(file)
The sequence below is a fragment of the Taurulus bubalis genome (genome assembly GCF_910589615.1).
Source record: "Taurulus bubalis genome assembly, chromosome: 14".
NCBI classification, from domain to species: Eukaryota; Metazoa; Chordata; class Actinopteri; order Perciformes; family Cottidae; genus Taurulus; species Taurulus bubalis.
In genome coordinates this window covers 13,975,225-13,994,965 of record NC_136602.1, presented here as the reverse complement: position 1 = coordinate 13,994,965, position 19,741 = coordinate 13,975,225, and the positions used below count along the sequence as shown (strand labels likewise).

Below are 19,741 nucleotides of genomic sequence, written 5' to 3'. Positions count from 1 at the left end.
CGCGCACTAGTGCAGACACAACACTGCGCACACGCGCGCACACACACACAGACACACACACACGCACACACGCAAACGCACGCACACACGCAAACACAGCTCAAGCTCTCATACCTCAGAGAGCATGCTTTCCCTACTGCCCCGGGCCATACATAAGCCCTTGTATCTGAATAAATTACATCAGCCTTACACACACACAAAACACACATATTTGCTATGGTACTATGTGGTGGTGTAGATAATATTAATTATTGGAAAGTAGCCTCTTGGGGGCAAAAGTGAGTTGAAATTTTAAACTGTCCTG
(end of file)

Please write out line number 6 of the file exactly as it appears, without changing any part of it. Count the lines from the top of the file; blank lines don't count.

CGCGCACTAGTGCAGACACAACACTGCGCACACGCGCGCACACACACACAGACACACACACACGCACACACGCAAACGCACGCACACACGCAAACACAGCTCAAGCTCTCATACCTCAGAGAGCATGCTTTCCCTACTGCCCCGGGCCATACATAAGCCCTTGTATCTGAATAAATTACATCAGCCTTACACACACACAAAACACACATATTTGCTATGGTACTATGTGGTGGTGTAGATAATATTAATTATTGGAAAGTAGCCTCTTGGGGGCAAAAGTGAGTTGAAATTTTAAACTGTCCTG